Have you ever ran into a business requirement that you thought could not be done?
I’m talking about the cases when your answer was something between these lines: “We are the customers of NOW platform and we do not have access to the source code, there are limited things we can do and modify with SNOW”.
But how limited are you actually? How much is that related to the lack of knowledge?
I want to share the findings that allowed me to make a breakthrough as a SNOW developer to support integrations that are not supported officially by ServiceNow, like corporate mobile and other restricted applications related to security requirements.
So what can you do with the information below?
- Find undocumented system properties and use them
- Modify customer hidden UI pages – modify designers, fix role issues
- Fix compatibility issues for SNOW unsupported unique corporate applications
First you will need to modify one ACL rule. Elevate your role to security_admin, go to ACL’s menu, find the cache_inspect UI page read ACL rule and select the “admin overrides” checkmark and save it.
Now go to the cache_inspect page by typing cache_inspect.do in the filter navigator. You will be presented with the cache inspector (v2) tool.
Here you can browse through the Shared and Private cache. Shared cache is what is put to cache for use by all SNOW users. Private cache is something that is unique to the user’s cache. For example, his recently viewed UI pages, user criteria evaluations. If the user just logged in, his cache would not have as much information loaded as if he browsed through SNOW for an hour. This means that you will only see cached items here only If you visited it through the UI first.
Now select cache type: Private and locate “syscache_jelly_template” property. This contains all cached jelly templates (UI Pages).
Jelly files have .xml extension, so you will see a list of xml files in your cache inspector and the name of the plugin it came with. Now, if you click on each of them you will find the source code for each of the page in the details tab.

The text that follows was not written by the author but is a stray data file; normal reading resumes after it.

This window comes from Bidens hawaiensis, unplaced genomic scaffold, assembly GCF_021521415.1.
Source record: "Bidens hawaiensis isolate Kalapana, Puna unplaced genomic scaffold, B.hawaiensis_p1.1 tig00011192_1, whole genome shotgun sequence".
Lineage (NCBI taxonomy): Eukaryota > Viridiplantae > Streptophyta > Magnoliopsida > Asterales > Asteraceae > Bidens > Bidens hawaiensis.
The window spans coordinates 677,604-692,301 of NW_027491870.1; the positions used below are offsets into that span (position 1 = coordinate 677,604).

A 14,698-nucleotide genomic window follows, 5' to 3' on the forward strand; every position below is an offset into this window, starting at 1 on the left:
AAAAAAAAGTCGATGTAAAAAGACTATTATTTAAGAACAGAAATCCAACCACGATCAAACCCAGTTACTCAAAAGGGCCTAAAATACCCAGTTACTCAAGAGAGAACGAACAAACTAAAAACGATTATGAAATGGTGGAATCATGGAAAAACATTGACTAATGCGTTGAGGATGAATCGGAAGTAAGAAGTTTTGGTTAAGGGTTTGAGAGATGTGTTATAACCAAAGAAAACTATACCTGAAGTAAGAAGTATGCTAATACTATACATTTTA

Let’s take $sp page which is page for any service portal. It loads $sp.xml to figure out doctype compatibility, then loads the sp.xml to figure out which portal you want to go to and does the rest. Let’s do a short POC to show this actually works for this article’s sake.
In the filter navigator go to UI pages and create a new one. Name it exactly as it is named in the cache without the .xml: $sp.
Paste the source code and modify it :
First remove the first line: java.lang.String (1112):
Next we can see that when opening any portal it first checks your browsers doctype compatibility, if it is fine, then it starts loading service portal, otherwise it redirects you to /ess page.
So, let’s just try the POC and do the opposite, if the doctype is compatible, do not load the portal, but redirect to /ess page.
Now we save it and we go to /sp and there it is, you get redirected to /ess. From the transaction log this is what we see (view_content.do is the UI page for /ess):
So why does it work and what is actually happening?
Because every time you try to load any type of resource it always first try to look in the database, if the database cannot be found for the record then it looks into application node files, usually in the JAR files or other non-compressed XML files.
All we need to do is put this in the database!
By creating a UI page, naming it $sp, the same name as it is named in the JAR file – $sp.xml, it will always load the file from the database first if it exists there.
But this is not supported by SNOW and is a customization?
Exactly, that is the reason why we would want to do it – to support something we have to support in our unique corporate environment that ServiceNow does not support officially. This can be labelled as a customization as well and could become maintenance issue if not handled properly. But if you are customizing in the right way then there is no problem modifying customer hidden content.